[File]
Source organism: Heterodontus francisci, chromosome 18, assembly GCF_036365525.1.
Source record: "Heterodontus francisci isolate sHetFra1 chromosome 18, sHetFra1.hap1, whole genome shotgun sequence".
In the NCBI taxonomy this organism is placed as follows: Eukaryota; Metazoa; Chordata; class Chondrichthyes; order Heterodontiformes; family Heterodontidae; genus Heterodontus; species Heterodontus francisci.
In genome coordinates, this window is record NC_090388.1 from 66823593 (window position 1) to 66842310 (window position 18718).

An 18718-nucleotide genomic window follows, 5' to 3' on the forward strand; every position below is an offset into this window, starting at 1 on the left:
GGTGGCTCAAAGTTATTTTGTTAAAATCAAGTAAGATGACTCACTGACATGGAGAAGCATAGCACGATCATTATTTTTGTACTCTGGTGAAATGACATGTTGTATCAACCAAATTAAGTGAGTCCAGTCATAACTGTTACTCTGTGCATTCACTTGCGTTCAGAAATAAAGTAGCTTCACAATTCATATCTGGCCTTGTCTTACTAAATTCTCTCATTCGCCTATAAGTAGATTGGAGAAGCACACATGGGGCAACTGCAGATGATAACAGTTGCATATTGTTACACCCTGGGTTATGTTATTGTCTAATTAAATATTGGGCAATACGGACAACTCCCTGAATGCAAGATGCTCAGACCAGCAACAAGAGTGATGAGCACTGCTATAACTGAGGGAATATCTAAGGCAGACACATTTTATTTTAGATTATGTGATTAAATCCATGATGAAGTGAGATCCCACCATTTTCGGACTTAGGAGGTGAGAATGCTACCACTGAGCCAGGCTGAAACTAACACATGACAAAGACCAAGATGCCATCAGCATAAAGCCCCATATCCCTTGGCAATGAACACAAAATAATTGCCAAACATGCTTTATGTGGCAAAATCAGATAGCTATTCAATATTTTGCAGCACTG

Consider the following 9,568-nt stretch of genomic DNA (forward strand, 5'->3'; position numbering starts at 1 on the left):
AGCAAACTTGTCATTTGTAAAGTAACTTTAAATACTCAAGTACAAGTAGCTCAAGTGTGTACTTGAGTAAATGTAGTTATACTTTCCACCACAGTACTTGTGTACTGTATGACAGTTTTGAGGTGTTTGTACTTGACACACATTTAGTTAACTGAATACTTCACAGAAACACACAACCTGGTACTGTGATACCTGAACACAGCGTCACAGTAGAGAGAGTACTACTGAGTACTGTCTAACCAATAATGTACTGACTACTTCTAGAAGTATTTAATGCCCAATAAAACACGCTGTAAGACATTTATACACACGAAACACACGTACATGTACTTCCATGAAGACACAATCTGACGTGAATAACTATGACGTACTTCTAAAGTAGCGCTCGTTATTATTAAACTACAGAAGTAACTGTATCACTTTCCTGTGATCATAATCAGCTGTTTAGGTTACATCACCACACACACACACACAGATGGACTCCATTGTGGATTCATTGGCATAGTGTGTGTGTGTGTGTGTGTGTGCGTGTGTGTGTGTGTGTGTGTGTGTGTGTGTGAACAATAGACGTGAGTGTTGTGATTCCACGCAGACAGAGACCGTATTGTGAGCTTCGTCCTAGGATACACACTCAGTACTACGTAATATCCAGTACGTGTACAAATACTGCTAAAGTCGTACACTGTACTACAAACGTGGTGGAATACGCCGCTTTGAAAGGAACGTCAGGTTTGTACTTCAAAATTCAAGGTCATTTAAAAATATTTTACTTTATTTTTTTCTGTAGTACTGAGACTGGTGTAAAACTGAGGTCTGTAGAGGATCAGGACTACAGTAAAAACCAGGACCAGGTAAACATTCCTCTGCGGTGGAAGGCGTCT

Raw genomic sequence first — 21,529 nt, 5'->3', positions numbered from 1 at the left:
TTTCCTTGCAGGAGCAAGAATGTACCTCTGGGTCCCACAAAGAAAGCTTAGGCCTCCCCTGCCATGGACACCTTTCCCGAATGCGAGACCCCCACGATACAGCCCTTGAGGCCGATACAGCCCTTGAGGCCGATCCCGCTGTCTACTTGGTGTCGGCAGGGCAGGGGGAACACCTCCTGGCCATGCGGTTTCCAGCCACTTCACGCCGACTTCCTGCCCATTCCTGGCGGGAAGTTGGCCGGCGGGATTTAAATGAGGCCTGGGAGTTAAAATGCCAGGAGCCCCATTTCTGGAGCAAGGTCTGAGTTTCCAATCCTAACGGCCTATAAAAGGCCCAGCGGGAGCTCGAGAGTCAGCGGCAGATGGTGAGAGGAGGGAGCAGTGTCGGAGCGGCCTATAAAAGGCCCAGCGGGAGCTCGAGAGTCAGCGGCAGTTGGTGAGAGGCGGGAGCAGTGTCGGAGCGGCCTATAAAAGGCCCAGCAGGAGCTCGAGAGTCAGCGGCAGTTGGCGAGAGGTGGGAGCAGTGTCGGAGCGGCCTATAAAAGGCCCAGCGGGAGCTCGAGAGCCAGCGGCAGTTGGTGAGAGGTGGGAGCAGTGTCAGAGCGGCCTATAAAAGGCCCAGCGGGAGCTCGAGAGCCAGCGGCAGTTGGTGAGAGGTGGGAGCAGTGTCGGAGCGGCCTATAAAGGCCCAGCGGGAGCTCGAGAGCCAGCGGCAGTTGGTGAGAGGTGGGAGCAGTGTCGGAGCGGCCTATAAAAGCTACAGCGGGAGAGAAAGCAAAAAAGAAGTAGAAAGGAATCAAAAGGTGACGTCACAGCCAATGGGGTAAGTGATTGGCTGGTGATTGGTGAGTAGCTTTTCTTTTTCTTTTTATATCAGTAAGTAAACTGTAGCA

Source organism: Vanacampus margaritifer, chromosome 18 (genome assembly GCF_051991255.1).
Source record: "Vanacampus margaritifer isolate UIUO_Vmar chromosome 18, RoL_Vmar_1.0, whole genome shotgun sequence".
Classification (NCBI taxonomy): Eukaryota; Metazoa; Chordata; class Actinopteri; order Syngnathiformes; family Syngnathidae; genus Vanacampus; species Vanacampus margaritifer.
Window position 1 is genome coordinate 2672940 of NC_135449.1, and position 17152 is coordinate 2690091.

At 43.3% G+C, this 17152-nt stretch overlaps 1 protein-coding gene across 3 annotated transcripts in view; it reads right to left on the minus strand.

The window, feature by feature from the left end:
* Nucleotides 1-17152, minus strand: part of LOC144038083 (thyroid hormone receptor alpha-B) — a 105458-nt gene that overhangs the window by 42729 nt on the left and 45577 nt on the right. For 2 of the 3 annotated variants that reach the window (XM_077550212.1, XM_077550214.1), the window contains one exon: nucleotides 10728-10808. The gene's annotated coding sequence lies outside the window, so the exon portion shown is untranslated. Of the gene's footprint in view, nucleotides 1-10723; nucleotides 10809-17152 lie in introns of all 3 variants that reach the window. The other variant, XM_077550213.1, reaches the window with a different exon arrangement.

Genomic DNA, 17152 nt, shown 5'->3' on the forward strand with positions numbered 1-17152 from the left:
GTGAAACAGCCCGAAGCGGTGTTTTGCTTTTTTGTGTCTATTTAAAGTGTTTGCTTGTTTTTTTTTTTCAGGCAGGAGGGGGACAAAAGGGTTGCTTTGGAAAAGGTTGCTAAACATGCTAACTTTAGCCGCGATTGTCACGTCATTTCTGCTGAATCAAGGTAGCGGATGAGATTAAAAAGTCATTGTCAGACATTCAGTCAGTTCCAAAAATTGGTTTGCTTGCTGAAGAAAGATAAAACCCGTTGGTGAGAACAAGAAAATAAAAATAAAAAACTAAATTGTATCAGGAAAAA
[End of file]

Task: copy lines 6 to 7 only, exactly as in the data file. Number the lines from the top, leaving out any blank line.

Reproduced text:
GGTGGCTCAAAGTTATTTTGTTAAAATCAAGTAAGATGACTCACTGACATGGAGAAGCATAGCACGATCATTATTTTTGTACTCTGGTGAAATGACATGTTGTATCAACCAAATTAAGTGAGTCCAGTCATAACTGTTACTCTGTGCATTCACTTGCGTTCAGAAATAAAGTAGCTTCACAATTCATATCTGGCCTTGTCTTACTAAATTCTCTCATTCGCCTATAAGTAGATTGGAGAAGCACACATGGGGCAACTGCAGATGATAACAGTTGCATATTGTTACACCCTGGGTTATGTTATTGTCTAATTAAATATTGGGCAATACGGACAACTCCCTGAATGCAAGATGCTCAGACCAGCAACAAGAGTGATGAGCACTGCTATAACTGAGGGAATATCTAAGGCAGACACATTTTATTTTAGATTATGTGATTAAATCCATGATGAAGTGAGATCCCACCATTTTCGGACTTAGGAGGTGAGAATGCTACCACTGAGCCAGGCTGAAACTAACACATGACAAAGACCAAGATGCCATCAGCATAAAGCCCCATATCCCTTGGCAATGAACACAAAATAATTGCCAAACATGCTTTATGTGGCAAAATCAGATAGCTATTCAATATTTTGCAGCACTG

Consider the following 9,568-nt stretch of genomic DNA (forward strand, 5'->3'; position numbering starts at 1 on the left):